13. E. M. Mikhail and F. E. Ackermann, Observations and Least Squares, Harper and Row, New York, NY, USA, 1976.
  14. M. Nomura and T. Tanaka, “GPS positioning method under condition of only three acquired satellites,” SICE Journal of Control, Measurement, and System Integration, vol. 2, no. 4, pp. 206–212, 2009. View at Publisher · View at Google Scholar
  15. F. D. Nunes, F. M. G. Sousa, and J. M. N. Leitao, “Performance analysis of altimeter-aided GNSS receiver for indoor scenarios,” in The 7th Conference on Telecommunications, Santa Maria da Feria, Portugal, May 2009.
  16. M. Wang, L. Ma, L. Zhang, and H. Ji, “Analysis of horizontal positioning error distribution of the Chinese area positioning system,” Astronomical Research & Technology, vol. 9, no. 3, pp. 522–526, 2012. View at Google Scholar
  17. S. Alfano, “Relating position uncertainty to maximum conjunction probability,” Journal of the Astronautical Sciences, vol. 53, no. 2, pp. 193–205, 2004. View at Google Scholar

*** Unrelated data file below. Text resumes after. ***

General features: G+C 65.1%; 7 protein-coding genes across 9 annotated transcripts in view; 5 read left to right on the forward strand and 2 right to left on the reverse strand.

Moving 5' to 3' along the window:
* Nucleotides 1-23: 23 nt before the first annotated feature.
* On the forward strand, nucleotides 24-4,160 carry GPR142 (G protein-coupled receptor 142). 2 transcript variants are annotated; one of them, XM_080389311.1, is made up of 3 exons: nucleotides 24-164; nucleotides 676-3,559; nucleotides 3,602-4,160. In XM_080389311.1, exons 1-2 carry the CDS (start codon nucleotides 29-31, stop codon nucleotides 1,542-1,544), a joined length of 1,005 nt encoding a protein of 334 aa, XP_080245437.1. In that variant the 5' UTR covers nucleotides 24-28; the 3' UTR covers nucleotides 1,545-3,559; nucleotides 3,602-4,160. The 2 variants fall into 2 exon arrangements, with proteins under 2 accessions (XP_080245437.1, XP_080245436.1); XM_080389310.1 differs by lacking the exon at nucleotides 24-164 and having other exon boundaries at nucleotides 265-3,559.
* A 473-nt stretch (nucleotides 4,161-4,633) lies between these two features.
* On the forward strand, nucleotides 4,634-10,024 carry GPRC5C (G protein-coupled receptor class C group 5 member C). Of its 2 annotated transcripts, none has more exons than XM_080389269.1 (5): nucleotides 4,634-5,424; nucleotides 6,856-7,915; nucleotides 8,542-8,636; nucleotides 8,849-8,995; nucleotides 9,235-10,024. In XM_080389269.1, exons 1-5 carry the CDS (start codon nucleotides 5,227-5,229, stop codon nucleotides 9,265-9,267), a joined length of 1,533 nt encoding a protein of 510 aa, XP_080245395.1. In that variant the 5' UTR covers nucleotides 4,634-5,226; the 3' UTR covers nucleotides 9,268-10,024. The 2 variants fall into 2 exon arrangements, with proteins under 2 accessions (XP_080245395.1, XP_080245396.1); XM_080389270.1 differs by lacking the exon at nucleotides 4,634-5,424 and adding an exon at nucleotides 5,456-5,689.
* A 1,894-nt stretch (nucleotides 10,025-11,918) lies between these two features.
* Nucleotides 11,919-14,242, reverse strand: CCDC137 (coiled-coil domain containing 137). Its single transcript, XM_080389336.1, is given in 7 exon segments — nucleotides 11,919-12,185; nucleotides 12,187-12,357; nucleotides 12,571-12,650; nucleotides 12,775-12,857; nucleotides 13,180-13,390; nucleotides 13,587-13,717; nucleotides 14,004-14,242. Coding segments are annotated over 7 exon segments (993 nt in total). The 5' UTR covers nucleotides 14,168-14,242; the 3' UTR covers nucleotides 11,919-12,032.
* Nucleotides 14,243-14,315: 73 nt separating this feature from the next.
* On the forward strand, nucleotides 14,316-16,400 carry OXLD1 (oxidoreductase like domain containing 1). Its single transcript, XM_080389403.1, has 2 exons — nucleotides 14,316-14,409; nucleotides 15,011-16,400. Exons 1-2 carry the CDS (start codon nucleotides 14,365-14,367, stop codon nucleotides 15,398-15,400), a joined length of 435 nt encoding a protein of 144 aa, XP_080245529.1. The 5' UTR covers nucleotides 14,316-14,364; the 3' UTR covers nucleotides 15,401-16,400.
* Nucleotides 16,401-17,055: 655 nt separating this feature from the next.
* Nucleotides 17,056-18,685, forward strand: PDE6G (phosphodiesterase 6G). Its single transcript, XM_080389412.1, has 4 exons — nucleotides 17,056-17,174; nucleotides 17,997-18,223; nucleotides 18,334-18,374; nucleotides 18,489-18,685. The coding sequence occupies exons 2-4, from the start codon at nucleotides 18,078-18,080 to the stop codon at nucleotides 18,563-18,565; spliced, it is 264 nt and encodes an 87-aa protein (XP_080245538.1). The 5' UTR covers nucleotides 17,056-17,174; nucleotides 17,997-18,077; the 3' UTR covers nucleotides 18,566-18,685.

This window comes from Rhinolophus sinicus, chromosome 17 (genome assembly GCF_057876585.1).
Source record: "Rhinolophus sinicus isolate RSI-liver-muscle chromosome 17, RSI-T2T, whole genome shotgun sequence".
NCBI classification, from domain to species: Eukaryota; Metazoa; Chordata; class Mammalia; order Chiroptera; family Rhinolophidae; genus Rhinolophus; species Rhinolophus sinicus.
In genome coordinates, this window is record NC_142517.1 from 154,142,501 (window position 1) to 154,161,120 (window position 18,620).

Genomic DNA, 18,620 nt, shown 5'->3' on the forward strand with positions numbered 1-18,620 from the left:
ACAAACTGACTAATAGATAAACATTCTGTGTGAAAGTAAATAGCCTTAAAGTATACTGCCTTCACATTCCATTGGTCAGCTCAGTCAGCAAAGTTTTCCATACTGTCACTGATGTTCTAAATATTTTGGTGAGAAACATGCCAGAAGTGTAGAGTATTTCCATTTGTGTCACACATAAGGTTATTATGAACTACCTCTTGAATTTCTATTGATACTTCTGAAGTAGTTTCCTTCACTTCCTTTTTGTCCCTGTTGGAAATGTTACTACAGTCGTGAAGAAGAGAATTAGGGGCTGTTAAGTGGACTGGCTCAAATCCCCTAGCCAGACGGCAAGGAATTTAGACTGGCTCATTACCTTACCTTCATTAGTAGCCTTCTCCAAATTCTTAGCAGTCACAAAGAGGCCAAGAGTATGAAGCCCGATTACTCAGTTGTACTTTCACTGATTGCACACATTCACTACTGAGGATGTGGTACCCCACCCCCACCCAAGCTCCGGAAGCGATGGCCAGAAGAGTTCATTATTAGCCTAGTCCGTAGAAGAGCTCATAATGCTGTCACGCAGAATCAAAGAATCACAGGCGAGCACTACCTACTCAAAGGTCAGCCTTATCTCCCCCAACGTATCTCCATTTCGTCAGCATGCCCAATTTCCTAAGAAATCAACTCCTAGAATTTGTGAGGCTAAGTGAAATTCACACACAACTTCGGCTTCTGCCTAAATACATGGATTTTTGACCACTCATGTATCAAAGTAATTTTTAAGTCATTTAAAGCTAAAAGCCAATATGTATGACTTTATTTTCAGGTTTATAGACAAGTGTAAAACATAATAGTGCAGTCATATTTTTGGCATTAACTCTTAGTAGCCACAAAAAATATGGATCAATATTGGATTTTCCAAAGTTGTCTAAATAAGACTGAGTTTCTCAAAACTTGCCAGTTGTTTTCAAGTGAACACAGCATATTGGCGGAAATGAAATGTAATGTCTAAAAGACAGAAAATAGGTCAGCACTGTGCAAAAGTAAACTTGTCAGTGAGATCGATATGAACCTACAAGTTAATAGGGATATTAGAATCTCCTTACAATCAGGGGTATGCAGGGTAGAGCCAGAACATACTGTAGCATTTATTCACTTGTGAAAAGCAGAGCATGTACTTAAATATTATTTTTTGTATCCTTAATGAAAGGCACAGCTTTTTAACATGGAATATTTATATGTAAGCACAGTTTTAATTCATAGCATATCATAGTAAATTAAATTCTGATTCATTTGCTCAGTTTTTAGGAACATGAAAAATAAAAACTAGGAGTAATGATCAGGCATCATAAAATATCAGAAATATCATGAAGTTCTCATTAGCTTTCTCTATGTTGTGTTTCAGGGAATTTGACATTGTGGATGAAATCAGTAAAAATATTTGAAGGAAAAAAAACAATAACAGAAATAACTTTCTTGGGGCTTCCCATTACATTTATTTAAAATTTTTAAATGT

18. Z. Qingzhu, Z. Jun, Z. Yanbo, and L. Wei, “Navigation accuracy category-position models and estimate position uncertainty calculations for tis-b system,” Chinese Journal of Aeronautics, vol. 22, no. 4, pp. 419–425, 2009. View at Publisher · View at Google Scholar · View at Scopus
  19. Y. L. Shi, Q. M. Cui, S. Q. Cao, and X. F. Tao, “Distributed location model and algorithm with position uncertainty,” The Journal of China Universities of Posts and Telecommunications, vol. 21, no. 2, pp. 48–56, 2014. View at Publisher · View at Google Scholar · View at Scopus
  20. D. A. Trifonov, “Position uncertainty measures on the sphere,” in Proceedings of the Fifth International Conference on Geometry, Integrability and Quantization, pp. 211–224, Institute of Biophysics and Biomedical Engineering, Bulgarian Academy of Sciences, 2004.